Being taught in a small group with the class of ’21 again for the first time since my freshman year feels quite nice. With the smaller group, class feels more intimate and community-based. I feel close with my own grade, and I think we and the class of ’21 work well together. Moreover, after two years of being taught by Heather in CW1, it’s nice to feel as though I have graduated to my next stage of writing, so to speak. Still, I am excited to go back into the larger group in the coming week and help CW1 with their poetry workshops.

Zai Deriu (Class of ’22)

Transitioning to CW 2 by Parker Burrows

Since the end of my sophomore year, I was eagerly anticipating the day when I would finally become a member of Creative Writing 2, an intimate class featuring the juniors and seniors of CW, as well as an artist in-residence. Following the conclusion of this year’s poetry unit, I got my wish. After being in the class for a few weeks now, I can already observe the big difference between CW 2 and CW 1. Creative Writing 1, a class for the freshman and sophomores, taught by Heather Woodward, is an opportunity to learn the basics of writing and analysis. Heather slowly guided us juniors through the essentials of writing, such as the importance of literary devices, how to find deeper messages in poems, and how to give constructive criticism in writing workshops. 

Creative Writing 2, taught by the wonderful Angie Sijun Lou, is a completely different world. Here, everyone is on their own, and given an opportunity to apply what they have learned after being immersed in the basics. A few days ago, we read through an Emily Dickinson poem as a class, a poem that I had read and struggled to understand in my freshman year. I found that I was pleasantly surprised with how quickly I picked up different techniques that Dickinson used, such as metaphor and rhythm. When Angie opened up a discussion about the poem as a class, I was able to meaningfully contribute to the conversation, and articulate how the literary devices enhance the poem, something I couldn’t have dreamed of doing during my freshman year.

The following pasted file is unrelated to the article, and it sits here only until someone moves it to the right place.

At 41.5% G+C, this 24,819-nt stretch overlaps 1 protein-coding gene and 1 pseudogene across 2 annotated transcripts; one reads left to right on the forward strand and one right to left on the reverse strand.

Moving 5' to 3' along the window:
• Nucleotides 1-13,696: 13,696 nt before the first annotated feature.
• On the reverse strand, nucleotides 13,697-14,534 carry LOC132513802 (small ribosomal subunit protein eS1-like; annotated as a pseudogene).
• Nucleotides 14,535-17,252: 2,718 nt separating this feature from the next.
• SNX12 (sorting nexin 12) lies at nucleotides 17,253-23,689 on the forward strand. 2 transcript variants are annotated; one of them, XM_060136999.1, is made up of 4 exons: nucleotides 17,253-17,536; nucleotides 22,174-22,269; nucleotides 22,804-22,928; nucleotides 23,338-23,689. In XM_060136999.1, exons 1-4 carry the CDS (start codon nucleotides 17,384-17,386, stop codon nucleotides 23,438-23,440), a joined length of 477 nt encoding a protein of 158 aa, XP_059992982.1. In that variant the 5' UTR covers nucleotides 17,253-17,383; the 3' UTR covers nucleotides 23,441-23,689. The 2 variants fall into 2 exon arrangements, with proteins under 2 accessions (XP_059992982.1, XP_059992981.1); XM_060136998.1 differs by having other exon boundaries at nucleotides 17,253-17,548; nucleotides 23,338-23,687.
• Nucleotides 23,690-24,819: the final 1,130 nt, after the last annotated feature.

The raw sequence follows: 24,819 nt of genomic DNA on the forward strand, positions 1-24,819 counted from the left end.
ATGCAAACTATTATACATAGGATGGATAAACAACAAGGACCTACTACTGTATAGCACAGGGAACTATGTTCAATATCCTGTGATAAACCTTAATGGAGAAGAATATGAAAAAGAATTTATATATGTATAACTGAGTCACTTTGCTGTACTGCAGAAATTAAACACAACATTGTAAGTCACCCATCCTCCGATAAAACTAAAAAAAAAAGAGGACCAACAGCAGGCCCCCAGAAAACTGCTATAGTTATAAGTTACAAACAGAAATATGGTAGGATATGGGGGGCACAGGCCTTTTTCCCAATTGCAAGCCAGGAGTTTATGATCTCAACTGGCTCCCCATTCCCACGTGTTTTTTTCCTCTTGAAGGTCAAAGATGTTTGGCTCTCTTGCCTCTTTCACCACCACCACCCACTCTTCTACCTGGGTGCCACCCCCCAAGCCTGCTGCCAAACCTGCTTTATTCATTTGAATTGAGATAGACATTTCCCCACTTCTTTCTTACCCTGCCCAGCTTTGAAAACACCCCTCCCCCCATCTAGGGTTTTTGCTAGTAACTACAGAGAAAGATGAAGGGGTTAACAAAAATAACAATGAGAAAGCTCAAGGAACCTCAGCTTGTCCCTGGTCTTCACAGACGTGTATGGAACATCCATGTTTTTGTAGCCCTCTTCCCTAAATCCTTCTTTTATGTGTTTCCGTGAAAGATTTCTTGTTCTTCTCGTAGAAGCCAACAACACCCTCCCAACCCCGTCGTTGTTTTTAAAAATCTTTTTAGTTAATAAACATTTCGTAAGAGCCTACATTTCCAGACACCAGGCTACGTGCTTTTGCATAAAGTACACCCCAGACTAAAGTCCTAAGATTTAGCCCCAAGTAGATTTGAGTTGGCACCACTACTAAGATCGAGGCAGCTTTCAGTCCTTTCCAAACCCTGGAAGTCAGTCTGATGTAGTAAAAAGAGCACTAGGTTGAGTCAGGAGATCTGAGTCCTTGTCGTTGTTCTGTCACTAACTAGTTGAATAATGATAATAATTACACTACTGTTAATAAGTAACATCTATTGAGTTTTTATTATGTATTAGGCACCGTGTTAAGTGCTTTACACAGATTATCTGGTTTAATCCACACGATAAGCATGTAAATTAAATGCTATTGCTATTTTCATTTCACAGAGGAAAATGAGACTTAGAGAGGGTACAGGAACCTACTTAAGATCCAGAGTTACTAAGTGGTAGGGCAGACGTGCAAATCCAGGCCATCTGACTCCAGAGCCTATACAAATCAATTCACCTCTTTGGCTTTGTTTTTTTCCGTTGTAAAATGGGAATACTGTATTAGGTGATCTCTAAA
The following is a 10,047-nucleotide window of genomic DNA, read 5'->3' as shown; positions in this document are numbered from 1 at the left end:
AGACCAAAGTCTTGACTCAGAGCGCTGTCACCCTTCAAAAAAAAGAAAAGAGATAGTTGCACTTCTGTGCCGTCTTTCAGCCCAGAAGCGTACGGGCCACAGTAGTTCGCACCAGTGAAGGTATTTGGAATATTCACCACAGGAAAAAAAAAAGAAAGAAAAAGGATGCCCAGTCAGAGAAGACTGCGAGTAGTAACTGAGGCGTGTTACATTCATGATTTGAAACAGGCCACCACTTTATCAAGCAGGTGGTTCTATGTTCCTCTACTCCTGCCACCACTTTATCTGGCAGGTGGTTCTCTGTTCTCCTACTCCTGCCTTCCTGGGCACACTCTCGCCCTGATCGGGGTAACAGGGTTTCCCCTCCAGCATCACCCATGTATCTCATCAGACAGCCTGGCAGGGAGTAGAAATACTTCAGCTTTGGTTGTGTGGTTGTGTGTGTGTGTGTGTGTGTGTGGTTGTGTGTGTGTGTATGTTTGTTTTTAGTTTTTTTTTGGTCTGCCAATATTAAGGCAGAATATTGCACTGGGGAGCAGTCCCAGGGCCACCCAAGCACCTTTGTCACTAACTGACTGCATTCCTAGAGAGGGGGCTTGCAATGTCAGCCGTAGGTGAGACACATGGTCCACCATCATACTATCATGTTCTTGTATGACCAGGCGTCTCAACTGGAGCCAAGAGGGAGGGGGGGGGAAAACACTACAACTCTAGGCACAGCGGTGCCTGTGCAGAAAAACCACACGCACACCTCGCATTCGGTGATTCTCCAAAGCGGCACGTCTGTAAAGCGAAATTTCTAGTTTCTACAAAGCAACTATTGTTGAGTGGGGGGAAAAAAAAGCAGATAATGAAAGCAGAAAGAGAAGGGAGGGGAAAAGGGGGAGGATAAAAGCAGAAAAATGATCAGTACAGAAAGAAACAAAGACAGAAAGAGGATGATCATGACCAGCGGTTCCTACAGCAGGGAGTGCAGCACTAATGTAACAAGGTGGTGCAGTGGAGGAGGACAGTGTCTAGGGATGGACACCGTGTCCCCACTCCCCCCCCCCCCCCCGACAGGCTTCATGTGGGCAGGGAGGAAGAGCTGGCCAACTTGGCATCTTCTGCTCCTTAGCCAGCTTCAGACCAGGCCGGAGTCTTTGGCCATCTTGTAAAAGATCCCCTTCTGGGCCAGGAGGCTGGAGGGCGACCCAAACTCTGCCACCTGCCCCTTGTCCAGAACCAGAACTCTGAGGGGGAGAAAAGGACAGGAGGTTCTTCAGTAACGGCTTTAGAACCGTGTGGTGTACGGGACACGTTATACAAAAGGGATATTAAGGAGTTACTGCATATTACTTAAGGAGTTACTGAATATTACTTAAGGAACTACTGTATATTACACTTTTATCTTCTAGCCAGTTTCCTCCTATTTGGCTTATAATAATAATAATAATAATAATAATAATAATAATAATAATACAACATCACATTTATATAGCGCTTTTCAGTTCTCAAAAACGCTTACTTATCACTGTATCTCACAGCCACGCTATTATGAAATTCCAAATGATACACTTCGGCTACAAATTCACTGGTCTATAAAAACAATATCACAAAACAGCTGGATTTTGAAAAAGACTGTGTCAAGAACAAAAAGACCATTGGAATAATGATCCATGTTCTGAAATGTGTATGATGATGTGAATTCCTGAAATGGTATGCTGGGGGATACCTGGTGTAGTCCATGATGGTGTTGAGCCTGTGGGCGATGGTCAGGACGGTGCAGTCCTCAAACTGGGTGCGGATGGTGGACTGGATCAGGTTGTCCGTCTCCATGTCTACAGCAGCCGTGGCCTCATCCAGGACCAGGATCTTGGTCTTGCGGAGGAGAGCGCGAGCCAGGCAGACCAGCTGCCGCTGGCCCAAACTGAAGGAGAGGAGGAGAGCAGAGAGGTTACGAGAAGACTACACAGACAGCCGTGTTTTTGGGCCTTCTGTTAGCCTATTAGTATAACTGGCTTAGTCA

Workshopping groups are another showcase of growth. When reading a peer’s poem, everybody in the class is able to recall their experience of reading and writing poetry, and can give honest, constructive feedback. On some classes, we spend over thirty minutes identifying the strengths and weaknesses of a classmate’s poem. Every person in the class is extremely familiar with the workshopping process, as a result of many years of workshops in CW 1, which creates a comfortable environment in our CW 2 groups. 

This new feeling of independence has allowed me to think about my growth from a clueless eighth grader to an actively participating 11th grader. I am grateful for Creative Writing 1 for helping me get started in my writing, and just as grateful for Creative Writing 2 for giving me a chance to show what I learned.

Parker Burrows (Class of ’22)